One of the best things about summer is finding time to read! During the school year, my reading time is limited to a few minutes before falling asleep at night. But in the summer, busy though I am with lots of chores and activities, I still make it a point to carve out some time each day to read, especially on rainy days which I feel Nature provides specifically for that purpose. Getting lost in an exciting mystery, an inspiring biography, or illuminating historical fact or fiction book clears my head and recharges my batteries. And as much as I relish the escape from work, I do try each summer to read one book related to our field to gain new insights and renewed compassion for people whose lives are very different from mine due to disability. Here are some of the books I’ve read over the past few years that I would strongly recommend. I’m linking the titles to Amazon so you can read more about the books, but encourage you to visit your local library or patronize your local bookseller, both so very worthy of our support!
My Stroke of Insight: A Brain Scientist’s Personal Journey by Jill Bolte Taylor, Ph.D. This is the brutally honest biographical account of a young, healthy, brilliant neuroscientist who was devastated by a massive stroke. Amazingly, she was able to regain functioning through incredible determination and countless hours of therapies. The account of her eight-year journey to recovery includes her memories of being completely helpless and unable to communicate, yet perceiving the attitudes and emotions of caregivers, even when she could not comprehend their words. I always share this information in my workshops with school staff who deal with students who have significant disabilities. You can view Jill Bolte Taylor’s TED Talk here, but read the book, too!
Ghost Boy: The Miraculous Escape of a Misdiagnosed Boy Trapped Inside His Own Body by Martin Pistorius.
Well, the title pretty much says it all! Martin was a perfectly normal and healthy boy until he was completely debilitated at age 12 by an unknown virus that left him locked in his body for 10 years. I did a review of this book on this blog in 2015; you can read it here. I always include information from this book in my workshops, as the memories of Martin as a profoundly disabled school-age boy are eye-opening and shocking, and serve as a reminder to all educators to always presume competence. Through Martin’s recollections, we also get a glimpse of the effect his condition had on his parents — another important insight that I share. Martin Pistorius also has a TED Talk entitled “How My Mind Came Back to Life — But No One Knew,” but read the book first so you are even more blown away by his recovery.
Two other uplifting come-back stories are “In an Instant: A Family’s Journey of Love and Healing” by Lee and Bob Woodruff, which recounts the recovery of this ABC News journalist after a devasting head injury in Iraq, and “Gabby: A Story of Courage and Hope” by Gabrielle and Mark Giffords, about the US Congresswoman who survived an assassination attempt but was left with lifelong challenges.
A fictional story that I really enjoyed — and would recommend for young teens as well — is “Out of My Mind” by Sharon M. Draper. This is the compelling story of a young girl with CP who is the smartest girl in her school, but is considered by all to be mentally challenged because she is unable to speak. Her determination will warm your heart and change the way you view people with disabilities.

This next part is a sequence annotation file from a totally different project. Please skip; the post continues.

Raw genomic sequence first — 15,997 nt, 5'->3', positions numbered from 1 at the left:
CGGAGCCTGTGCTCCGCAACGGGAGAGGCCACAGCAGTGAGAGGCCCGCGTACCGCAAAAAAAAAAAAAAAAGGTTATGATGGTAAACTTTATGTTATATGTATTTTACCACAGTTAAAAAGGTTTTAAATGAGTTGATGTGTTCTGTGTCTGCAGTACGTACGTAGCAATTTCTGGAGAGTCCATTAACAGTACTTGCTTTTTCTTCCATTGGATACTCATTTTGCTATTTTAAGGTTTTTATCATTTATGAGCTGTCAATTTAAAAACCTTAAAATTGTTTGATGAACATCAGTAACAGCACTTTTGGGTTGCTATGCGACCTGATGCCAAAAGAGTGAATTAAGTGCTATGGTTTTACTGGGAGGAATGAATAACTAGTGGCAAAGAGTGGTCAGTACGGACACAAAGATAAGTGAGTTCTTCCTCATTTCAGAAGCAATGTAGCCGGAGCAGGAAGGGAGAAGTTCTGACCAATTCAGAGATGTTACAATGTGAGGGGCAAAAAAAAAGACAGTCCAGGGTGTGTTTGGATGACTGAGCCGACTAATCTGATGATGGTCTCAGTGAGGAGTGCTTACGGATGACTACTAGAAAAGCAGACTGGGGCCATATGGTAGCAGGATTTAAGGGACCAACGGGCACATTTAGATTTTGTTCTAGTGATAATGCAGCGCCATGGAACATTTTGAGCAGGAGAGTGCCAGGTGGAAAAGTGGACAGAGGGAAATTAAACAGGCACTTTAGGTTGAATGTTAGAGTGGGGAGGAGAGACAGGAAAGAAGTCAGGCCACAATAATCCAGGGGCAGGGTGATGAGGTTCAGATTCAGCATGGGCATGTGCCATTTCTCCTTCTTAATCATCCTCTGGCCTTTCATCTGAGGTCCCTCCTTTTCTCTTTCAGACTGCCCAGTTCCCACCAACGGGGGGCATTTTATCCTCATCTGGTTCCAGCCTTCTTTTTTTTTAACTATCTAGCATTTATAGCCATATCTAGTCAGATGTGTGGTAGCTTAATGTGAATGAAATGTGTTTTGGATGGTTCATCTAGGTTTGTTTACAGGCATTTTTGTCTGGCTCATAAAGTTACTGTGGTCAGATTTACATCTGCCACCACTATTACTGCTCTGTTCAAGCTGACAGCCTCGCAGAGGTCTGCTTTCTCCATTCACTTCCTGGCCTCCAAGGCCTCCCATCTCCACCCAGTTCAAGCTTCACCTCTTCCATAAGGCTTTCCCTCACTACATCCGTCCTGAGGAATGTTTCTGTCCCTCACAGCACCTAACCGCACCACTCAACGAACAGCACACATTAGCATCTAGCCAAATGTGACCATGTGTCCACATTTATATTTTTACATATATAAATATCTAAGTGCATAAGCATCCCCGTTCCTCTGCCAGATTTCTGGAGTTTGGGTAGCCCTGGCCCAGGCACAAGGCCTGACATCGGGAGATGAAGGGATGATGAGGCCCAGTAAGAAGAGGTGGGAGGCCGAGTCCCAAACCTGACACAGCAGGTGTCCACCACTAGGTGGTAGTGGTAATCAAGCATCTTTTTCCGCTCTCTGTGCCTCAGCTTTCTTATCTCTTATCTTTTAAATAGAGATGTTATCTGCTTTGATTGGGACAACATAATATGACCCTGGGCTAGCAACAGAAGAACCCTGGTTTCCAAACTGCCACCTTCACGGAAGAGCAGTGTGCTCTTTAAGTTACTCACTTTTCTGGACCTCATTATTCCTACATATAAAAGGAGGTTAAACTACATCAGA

There are scores of books about autism. Any book by Temple Grandin is worth reading, as she generously shares her “insider’s view” of being autistic and offers valuable advice to parents and educators. The writing of “The Curious Incident of the Dog in the Night-time” by Mark Haddon perfectly captures the voice and thoughts of a young man with autism who relates well to animals but has no understanding of human emotions, who hates to be touched and can’t abide the color yellow.
This immensely popular story was made into a Broadway play. Unlike some of the others I’ve mentioned, this book makes for light reading but will keep you thinking, long after you close the book.
I am currently reading the 560-page tome, “Neurotribes: The Legacy of Autism and the Future of Neurodiversity” by Steve Silberman. The author presents a fascinating and sometimes horrific history of autism research and treatment from its earliest days, and spotlights many people on the spectrum who have used their unique talents and perspectives in important, but often invisible, ways (think computer programmers, NASA, etc.). Indeed, he makes the argument that autism and ADHD are not errors of nature but rather natural variations in human development. I’m only half-way through the book, so I’m just about done the section devoted to the history of autism and look forward to reading about the author’s view of the future of neurodiversity.
For a compelling and honest account from a parent’s perspective, I recommend “The Child Who Never Grew” by Pearl S. Buck. Pearl Buck’s daughter, Carol, was born with disabilities at a time when such children were hidden away in institutions to avoid shame on the family. Ms. Buck was determined to provide the very best care for her daughter and others like her, championing the rights and acceptance of people with disabilities. She candidly shares her struggles as a parent in this story that still offers timeless wisdom and encouragement, nearly 70 years after its publication.
These are just some of the books that I have found to be entertaining, enlightening, and thought-provoking. What books would you recommend to your SLP colleagues?